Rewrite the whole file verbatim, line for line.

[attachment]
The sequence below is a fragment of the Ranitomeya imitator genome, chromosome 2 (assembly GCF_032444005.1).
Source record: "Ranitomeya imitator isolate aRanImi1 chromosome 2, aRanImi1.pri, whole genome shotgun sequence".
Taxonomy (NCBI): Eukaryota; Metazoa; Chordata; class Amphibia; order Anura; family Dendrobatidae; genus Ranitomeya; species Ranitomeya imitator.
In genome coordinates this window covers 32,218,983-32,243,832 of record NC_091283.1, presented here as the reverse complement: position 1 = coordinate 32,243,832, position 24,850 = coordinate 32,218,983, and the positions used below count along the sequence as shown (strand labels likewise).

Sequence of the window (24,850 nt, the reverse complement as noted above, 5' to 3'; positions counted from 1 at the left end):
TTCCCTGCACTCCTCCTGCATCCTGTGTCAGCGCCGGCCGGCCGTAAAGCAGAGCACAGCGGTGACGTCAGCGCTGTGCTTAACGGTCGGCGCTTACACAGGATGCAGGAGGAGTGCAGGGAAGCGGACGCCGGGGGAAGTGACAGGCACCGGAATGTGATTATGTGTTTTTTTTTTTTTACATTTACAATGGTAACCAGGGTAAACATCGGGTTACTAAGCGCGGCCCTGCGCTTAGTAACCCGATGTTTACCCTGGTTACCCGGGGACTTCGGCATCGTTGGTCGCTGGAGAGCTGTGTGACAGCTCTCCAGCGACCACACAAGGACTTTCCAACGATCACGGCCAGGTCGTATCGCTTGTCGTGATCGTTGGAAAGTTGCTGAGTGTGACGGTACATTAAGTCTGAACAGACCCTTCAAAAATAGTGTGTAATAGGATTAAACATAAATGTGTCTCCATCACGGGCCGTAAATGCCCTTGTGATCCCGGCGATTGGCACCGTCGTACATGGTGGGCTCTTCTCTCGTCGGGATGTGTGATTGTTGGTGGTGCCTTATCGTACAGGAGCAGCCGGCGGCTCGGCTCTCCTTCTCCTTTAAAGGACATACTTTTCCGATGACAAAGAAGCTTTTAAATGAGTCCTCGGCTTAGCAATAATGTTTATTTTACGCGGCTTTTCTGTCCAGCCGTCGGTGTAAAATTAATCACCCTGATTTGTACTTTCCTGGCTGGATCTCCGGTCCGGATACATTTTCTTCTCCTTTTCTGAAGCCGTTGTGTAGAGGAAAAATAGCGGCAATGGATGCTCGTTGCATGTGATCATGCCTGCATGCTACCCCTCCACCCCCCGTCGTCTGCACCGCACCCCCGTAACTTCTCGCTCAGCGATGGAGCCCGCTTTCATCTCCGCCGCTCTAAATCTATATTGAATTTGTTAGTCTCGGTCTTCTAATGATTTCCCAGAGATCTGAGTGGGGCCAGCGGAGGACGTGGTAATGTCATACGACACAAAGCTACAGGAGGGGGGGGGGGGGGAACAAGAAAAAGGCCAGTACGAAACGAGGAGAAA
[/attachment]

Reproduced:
The sequence below is a fragment of the Ranitomeya imitator genome, chromosome 2 (assembly GCF_032444005.1).
Source record: "Ranitomeya imitator isolate aRanImi1 chromosome 2, aRanImi1.pri, whole genome shotgun sequence".
Taxonomy (NCBI): Eukaryota; Metazoa; Chordata; class Amphibia; order Anura; family Dendrobatidae; genus Ranitomeya; species Ranitomeya imitator.
In genome coordinates this window covers 32,218,983-32,243,832 of record NC_091283.1, presented here as the reverse complement: position 1 = coordinate 32,243,832, position 24,850 = coordinate 32,218,983, and the positions used below count along the sequence as shown (strand labels likewise).

Sequence of the window (24,850 nt, the reverse complement as noted above, 5' to 3'; positions counted from 1 at the left end):
TTCCCTGCACTCCTCCTGCATCCTGTGTCAGCGCCGGCCGGCCGTAAAGCAGAGCACAGCGGTGACGTCAGCGCTGTGCTTAACGGTCGGCGCTTACACAGGATGCAGGAGGAGTGCAGGGAAGCGGACGCCGGGGGAAGTGACAGGCACCGGAATGTGATTATGTGTTTTTTTTTTTTTACATTTACAATGGTAACCAGGGTAAACATCGGGTTACTAAGCGCGGCCCTGCGCTTAGTAACCCGATGTTTACCCTGGTTACCCGGGGACTTCGGCATCGTTGGTCGCTGGAGAGCTGTGTGACAGCTCTCCAGCGACCACACAAGGACTTTCCAACGATCACGGCCAGGTCGTATCGCTTGTCGTGATCGTTGGAAAGTTGCTGAGTGTGACGGTACATTAAGTCTGAACAGACCCTTCAAAAATAGTGTGTAATAGGATTAAACATAAATGTGTCTCCATCACGGGCCGTAAATGCCCTTGTGATCCCGGCGATTGGCACCGTCGTACATGGTGGGCTCTTCTCTCGTCGGGATGTGTGATTGTTGGTGGTGCCTTATCGTACAGGAGCAGCCGGCGGCTCGGCTCTCCTTCTCCTTTAAAGGACATACTTTTCCGATGACAAAGAAGCTTTTAAATGAGTCCTCGGCTTAGCAATAATGTTTATTTTACGCGGCTTTTCTGTCCAGCCGTCGGTGTAAAATTAATCACCCTGATTTGTACTTTCCTGGCTGGATCTCCGGTCCGGATACATTTTCTTCTCCTTTTCTGAAGCCGTTGTGTAGAGGAAAAATAGCGGCAATGGATGCTCGTTGCATGTGATCATGCCTGCATGCTACCCCTCCACCCCCCGTCGTCTGCACCGCACCCCCGTAACTTCTCGCTCAGCGATGGAGCCCGCTTTCATCTCCGCCGCTCTAAATCTATATTGAATTTGTTAGTCTCGGTCTTCTAATGATTTCCCAGAGATCTGAGTGGGGCCAGCGGAGGACGTGGTAATGTCATACGACACAAAGCTACAGGAGGGGGGGGGGGGGGAACAAGAAAAAGGCCAGTACGAAACGAGGAGAAA